Today is primary day and 3.5 million Flori

Thursday, January 31, 2013

Utah and Idaho Republican Closed Primaries Problem for Independent Voters

  • Republicans Move to Change Voter Registration Rules...For Republicans (by Bob Bernick, Utah Policy Contributing Editor) Since only Utah Republicans hold closed primaries, the party registration on primary day only applies to them. Without the law, an independent voter would have to sign up to be a Republican 30 days before the primary election, and many likely wouldn’t remember to do so. 
  • Tribune: Lawmaker Wants GOP to Foot the Bill for Closed Primary (Posted by George Prentice, Boise Weekly) This morning's Lewiston Tribune reports that Lewiston Democratic Rep. John Rusche, the Idaho House minority leader, has introduced a personal bill (bypassing a committee hearing) that would require the Idaho Republican Party to "reimburse counties for any incremental election costs."
But there is recourse! Check out

Monday, January 28, 2013

Effect of Gamma Rays on California Primaries

Nice piece by independent candidate Bill Bloomfield from California...

Viewpoints: Reforms are shaking up political status quo (By Bill Bloomfield, Special to The Sacramento Bee) The two reforms are not panaceas that will magically solve all of California's public policy challenges. Partisanship is still doing tremendous damage to our state and our nation. Meaningful campaign finance reform is necessary that lessens the power of the special interests dominating both major parties. Still, one thing is clear on who won the debate over redistricting and the open primary: California's voters.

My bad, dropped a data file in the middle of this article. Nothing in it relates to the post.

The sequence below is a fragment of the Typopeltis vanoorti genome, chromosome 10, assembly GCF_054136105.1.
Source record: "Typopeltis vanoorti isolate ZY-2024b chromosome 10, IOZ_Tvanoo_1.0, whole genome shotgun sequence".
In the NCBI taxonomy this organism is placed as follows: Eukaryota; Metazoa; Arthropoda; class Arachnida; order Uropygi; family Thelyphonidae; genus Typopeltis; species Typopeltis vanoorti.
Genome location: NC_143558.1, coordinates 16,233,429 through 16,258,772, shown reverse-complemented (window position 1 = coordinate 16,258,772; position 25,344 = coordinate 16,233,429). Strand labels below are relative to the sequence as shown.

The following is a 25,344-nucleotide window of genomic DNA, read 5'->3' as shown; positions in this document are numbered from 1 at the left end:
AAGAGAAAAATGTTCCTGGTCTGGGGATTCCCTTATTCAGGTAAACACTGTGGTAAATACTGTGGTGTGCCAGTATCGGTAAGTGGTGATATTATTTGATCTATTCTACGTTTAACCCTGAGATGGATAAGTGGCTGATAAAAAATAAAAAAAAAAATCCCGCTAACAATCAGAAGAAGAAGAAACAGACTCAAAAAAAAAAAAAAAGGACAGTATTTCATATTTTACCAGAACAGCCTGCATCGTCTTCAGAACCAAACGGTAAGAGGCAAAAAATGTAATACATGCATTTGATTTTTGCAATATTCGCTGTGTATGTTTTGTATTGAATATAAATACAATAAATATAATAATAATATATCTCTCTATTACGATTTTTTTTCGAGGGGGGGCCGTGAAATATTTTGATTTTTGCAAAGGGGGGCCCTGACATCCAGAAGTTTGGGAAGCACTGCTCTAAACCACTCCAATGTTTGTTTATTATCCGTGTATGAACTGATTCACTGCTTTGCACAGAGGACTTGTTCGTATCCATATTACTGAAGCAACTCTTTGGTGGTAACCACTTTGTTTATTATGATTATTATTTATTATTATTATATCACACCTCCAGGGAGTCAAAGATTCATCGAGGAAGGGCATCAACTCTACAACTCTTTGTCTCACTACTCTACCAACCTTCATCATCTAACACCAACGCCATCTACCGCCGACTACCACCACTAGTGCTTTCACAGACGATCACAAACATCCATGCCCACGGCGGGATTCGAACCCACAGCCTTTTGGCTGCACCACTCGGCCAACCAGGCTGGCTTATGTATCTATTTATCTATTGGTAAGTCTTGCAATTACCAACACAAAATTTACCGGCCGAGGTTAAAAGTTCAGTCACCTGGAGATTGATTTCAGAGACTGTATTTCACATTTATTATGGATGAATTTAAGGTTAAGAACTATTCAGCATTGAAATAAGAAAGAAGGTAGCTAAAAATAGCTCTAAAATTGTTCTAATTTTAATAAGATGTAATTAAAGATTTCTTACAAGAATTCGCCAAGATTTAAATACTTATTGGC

Saturday, January 26, 2013

Hankster News for Independent Voters - January 26

The Top Two open primary system implemented for the first time in 2011is helping people leave the parties in California... Illinois struggles with a closed partisan primary system and Bill Daley (cand for Gov?) promotes top two... University of New Hampshire study of voter attitudes about climate change classifies independents as weather-sensitive... (really?) Read on!

Abel Maldonado, author of California's Top Two
  • Elias: Voter registrations show parties just don't get it (Thomas D. Elias, Ventura County Star) All of which explains why changes like the "top two" primary system, adopted via ballot initiative in 2010 and used for the first time last year, are so popular. Anything depriving the major parties of some influence or promising more independent politicians will draw significant, often majority, support here.
  • Md. voters favor assault weapons ban ( Slightly more than half of Democrats say stricter gun laws will do more to reduce school violence, and the same 52 percent of Republicans say armed guards are the better option. Independent voters slightly favor stricter laws.

Why Daley's Primary Plan Would Violate Federal Law (By Edward McClelland, NBC Chicago) Bill Daley’s plan to do away with partisan primaries could potentially create three election days in Illinois. Daley said Illinois should consider a system similar to that used in Chicago’s municipal elections -- any candidate who gets 50 percent of the vote in the primary avoids a runoff in the general election. If no candidate gets more than 50 percent, the top two candidates, regardless of party, advance to the general election.